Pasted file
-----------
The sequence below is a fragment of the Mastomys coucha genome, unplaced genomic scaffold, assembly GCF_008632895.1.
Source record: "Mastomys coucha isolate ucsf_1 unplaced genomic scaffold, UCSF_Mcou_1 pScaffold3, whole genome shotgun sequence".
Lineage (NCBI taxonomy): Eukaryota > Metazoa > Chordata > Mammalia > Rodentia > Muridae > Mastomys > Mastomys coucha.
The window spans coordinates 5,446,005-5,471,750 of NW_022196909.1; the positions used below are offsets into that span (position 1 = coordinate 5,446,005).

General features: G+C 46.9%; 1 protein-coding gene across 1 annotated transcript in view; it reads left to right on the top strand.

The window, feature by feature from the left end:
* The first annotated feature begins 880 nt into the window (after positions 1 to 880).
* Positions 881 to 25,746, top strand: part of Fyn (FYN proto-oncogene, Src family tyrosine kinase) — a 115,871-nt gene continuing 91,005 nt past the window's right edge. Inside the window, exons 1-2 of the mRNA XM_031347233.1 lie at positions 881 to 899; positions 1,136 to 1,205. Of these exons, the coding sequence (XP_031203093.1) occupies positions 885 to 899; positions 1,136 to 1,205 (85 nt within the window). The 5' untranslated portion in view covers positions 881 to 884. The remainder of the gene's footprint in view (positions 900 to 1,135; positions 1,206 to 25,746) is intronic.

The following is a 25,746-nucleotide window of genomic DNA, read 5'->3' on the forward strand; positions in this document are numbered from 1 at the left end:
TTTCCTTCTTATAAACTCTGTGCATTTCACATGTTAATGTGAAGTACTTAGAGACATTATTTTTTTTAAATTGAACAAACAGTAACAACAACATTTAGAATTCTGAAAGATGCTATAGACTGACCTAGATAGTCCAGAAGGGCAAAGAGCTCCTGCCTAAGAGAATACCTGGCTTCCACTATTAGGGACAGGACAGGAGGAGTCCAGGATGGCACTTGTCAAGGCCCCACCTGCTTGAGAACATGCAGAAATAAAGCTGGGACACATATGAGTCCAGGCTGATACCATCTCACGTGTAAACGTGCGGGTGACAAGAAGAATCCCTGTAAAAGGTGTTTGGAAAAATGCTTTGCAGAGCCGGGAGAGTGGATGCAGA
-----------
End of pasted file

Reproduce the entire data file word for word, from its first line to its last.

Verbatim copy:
The sequence below is a fragment of the Mastomys coucha genome, unplaced genomic scaffold, assembly GCF_008632895.1.
Source record: "Mastomys coucha isolate ucsf_1 unplaced genomic scaffold, UCSF_Mcou_1 pScaffold3, whole genome shotgun sequence".
Lineage (NCBI taxonomy): Eukaryota > Metazoa > Chordata > Mammalia > Rodentia > Muridae > Mastomys > Mastomys coucha.
The window spans coordinates 5,446,005-5,471,750 of NW_022196909.1; the positions used below are offsets into that span (position 1 = coordinate 5,446,005).

General features: G+C 46.9%; 1 protein-coding gene across 1 annotated transcript in view; it reads left to right on the top strand.

The window, feature by feature from the left end:
* The first annotated feature begins 880 nt into the window (after positions 1 to 880).
* Positions 881 to 25,746, top strand: part of Fyn (FYN proto-oncogene, Src family tyrosine kinase) — a 115,871-nt gene continuing 91,005 nt past the window's right edge. Inside the window, exons 1-2 of the mRNA XM_031347233.1 lie at positions 881 to 899; positions 1,136 to 1,205. Of these exons, the coding sequence (XP_031203093.1) occupies positions 885 to 899; positions 1,136 to 1,205 (85 nt within the window). The 5' untranslated portion in view covers positions 881 to 884. The remainder of the gene's footprint in view (positions 900 to 1,135; positions 1,206 to 25,746) is intronic.

The following is a 25,746-nucleotide window of genomic DNA, read 5'->3' on the forward strand; positions in this document are numbered from 1 at the left end:
TTTCCTTCTTATAAACTCTGTGCATTTCACATGTTAATGTGAAGTACTTAGAGACATTATTTTTTTTAAATTGAACAAACAGTAACAACAACATTTAGAATTCTGAAAGATGCTATAGACTGACCTAGATAGTCCAGAAGGGCAAAGAGCTCCTGCCTAAGAGAATACCTGGCTTCCACTATTAGGGACAGGACAGGAGGAGTCCAGGATGGCACTTGTCAAGGCCCCACCTGCTTGAGAACATGCAGAAATAAAGCTGGGACACATATGAGTCCAGGCTGATACCATCTCACGTGTAAACGTGCGGGTGACAAGAAGAATCCCTGTAAAAGGTGTTTGGAAAAATGCTTTGCAGAGCCGGGAGAGTGGATGCAGA